Freshwater & Drought
Freshwater resources are essential to life on Pacific Islands. Water is needed for human consumption, as well as for agriculture, industry, ecosystems and public health. Each island location relies on a different mix of freshwater sources, including groundwater, surface water, and rainwater catchment, but the small size of islands means that these resources are limited. Climate change may pose serious challenges for island freshwater resources.
Warmer and drier conditions mean that freshwater supplies will decrease on some Pacific Islands. Atolls and low-lying islands are especially vulnerable to freshwater shortages due to their small size and limited resources.
Central North Pacific: Hawai‘i
- Average air temperature in Hawai‘i has risen significantly in the past 100 years. This rise in air temperature has accelerated in the past 30 years.
- In recent decades, higher elevation areas are warming more rapidly compared to lower elevation areas.
- Annual precipitation has decreased significantly in the past 100 years.
- In the past 30 years, all Hawaiian Islands have experienced greater numbers of consecutive dry days and fewer days of intense rainfall.
- Base flow, the groundwater component of streamflow, has shown significant downward trends of 20% to 70% in the past 100 years. This trend indicates a decrease in groundwater resources. This could be serious for Hawai‘i’s domestic drinking water supply, 99% of which comes from groundwater.
- Hawai‘i has experienced a decrease in climate monitoring stations. The ability to meaningfully assess future climate changes in detail is at risk.
Western North Pacific: Guam, Palau, Federated States of Micronesia, Marshall Islands, Northern Mariana Islands
- Although highly variable, maximum and minimum air temperatures have increased over the past 60 years.
- The Eastern Micronesian islands, including RMI and Kosrae and Pohnpei in FSM, show a statistically significant drying trend, losing nearly 15% of annual rainfall over the past 60 years.
- Western Micronesia, including Guam, Palau, and Yap and Chuuk in FSM, shows a slight tendency toward wetter conditions over the past 60 years.
- Since the 1950s, there have been fewer extreme rainfall events (exceeding 10 inches in 24 hours) in Guam and the CNMI.
- The smallest islands are extremely vulnerable to droughts of any severity.
- The number of climate monitoring stations in Micronesia is declining and currently is not adequate to assess future climate changes in meaningful detail.
Central South Pacific: American Samoa
- In the past 60 years, average, minimum, and maximum air temperatures have been increasing. The largest observed increases have been in minimum air temperatures.
- In Sāmoa, precipitation records in the past 100 years have shown no trend.
- The frequency of extreme precipitation and drought events has not changed significantly in the past 60 years.
- No significant trends were detected in streamflow, which may be due to the short length of record.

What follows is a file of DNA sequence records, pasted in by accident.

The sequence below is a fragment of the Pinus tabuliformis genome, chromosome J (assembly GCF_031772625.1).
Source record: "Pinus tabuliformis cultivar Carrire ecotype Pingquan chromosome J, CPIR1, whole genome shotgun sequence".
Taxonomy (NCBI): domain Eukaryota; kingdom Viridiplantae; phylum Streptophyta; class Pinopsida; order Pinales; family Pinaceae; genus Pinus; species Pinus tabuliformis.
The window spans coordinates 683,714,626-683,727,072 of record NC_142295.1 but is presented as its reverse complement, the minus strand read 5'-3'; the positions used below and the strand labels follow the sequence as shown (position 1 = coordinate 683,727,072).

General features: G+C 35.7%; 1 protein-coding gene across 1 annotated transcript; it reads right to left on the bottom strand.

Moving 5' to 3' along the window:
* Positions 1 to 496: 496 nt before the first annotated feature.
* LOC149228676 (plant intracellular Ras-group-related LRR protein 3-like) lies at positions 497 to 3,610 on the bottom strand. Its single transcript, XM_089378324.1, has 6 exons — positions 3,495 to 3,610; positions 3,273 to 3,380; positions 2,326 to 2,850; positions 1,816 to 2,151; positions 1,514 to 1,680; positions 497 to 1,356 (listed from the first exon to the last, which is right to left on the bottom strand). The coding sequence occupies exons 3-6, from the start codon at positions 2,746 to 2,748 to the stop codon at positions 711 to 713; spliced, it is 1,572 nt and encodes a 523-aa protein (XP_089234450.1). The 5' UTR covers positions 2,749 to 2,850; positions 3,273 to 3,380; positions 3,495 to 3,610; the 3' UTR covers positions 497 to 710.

- Like Micronesia, the Sāmoa region suffers from a declining number of climate monitoring stations, which will make it impossible to assess future climate changes in meaningful detail.
- Surface air temperatures are projected to increase across the region. In Hawai‘i and the Central North Pacific, a temperature increase of 1° to 2°F is expected by 2035. In Micronesia, average air temperature is projected to increase in the range of 1.1° to 1.3°F by 2030 and 1.1° to 2.6°F by 2055. In American Samoa and the Central South Pacific, the average air temperature is projected to increase 1.1° to 1.3°F by 2030 and 1.9° to 2.5°F by 2055.
- In Micronesia and the Western North Pacific, the wet season is projected to get wetter and the dry season is projected to get drier. An overall increase in mean annual rainfall is expected for this region.
- In Hawai‘i (updated June 2016):
- The windward sides of the Hawaiian Islands will become increasingly wetter in the winter season, with the trend most prominent on Hawai‘i Island and Maui Island (high confidence; Elison Timm et al. 2015).
- Leeward sides will become increasingly drier in the summer season (medium confidence; Elison Timm et al. 2015).
- The height of the trade wind inversion layer will decrease very slightly, and the occurrence frequency of trade wind inversion (number of days present) will increase by the end of the century if the current levels of greenhouse gas production continue (medium confidence; Lauer et al., 2013).
Download “Freshwater and Drought on Pacific Islands” chapter from the 2012 PIRCA Report
The preceding text (excluding the 2016 updated projections) is excerpted and abridged from this chapter, which should be cited as:
Keener, V. W., Izuka, S. K., & Anthony, S. (2012). Freshwater and Drought on Pacific Islands. In V. W. Keener, J. J. Marra, M. L. Finucane, D. Spooner, & M. H. Smith (Eds.), Climate Change and Pacific Islands: Indicators and Impacts. Report for the 2012 Pacific Islands Regional Climate Assessment (PIRCA). Washington, DC: Island Press.
Content: Freshwater & Drought